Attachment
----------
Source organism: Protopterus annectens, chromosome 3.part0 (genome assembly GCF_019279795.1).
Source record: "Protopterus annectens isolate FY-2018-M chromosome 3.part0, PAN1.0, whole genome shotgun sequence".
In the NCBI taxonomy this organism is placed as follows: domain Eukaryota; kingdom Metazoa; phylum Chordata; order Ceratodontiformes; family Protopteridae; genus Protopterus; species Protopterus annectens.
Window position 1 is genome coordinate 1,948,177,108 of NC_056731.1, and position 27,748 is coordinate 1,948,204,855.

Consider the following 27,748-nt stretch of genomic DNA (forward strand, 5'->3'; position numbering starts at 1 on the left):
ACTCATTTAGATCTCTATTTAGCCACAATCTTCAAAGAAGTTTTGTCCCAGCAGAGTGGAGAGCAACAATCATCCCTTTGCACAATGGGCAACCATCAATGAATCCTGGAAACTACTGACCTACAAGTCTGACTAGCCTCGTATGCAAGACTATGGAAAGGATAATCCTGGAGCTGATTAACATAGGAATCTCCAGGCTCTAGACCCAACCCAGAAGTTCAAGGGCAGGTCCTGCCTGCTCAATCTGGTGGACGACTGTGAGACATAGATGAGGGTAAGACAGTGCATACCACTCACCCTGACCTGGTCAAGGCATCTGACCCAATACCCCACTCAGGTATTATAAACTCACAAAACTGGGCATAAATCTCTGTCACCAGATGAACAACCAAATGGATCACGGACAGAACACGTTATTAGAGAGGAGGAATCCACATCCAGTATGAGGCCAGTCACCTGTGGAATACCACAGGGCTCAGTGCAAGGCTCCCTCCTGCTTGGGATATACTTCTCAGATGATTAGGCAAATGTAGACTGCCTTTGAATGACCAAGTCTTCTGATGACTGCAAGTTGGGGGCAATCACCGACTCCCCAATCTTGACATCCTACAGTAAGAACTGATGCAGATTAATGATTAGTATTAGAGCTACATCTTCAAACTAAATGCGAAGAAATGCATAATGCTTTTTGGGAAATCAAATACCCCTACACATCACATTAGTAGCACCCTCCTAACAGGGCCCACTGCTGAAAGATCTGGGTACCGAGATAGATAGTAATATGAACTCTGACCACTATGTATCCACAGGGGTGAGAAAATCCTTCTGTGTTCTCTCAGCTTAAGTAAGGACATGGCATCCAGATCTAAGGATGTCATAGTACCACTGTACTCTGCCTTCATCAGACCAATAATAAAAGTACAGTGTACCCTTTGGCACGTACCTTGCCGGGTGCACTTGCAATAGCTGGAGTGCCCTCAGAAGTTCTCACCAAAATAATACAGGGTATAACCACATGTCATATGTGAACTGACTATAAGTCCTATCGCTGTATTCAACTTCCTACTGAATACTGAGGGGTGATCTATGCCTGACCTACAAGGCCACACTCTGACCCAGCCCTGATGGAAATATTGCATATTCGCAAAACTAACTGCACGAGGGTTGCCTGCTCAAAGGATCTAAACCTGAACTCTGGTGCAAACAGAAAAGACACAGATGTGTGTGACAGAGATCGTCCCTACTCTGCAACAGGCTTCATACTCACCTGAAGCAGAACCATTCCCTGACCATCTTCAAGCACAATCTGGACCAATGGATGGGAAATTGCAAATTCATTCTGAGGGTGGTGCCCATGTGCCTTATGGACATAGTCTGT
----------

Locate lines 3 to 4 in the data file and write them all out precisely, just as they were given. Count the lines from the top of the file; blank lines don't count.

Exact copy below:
In the NCBI taxonomy this organism is placed as follows: domain Eukaryota; kingdom Metazoa; phylum Chordata; order Ceratodontiformes; family Protopteridae; genus Protopterus; species Protopterus annectens.
Window position 1 is genome coordinate 1,948,177,108 of NC_056731.1, and position 27,748 is coordinate 1,948,204,855.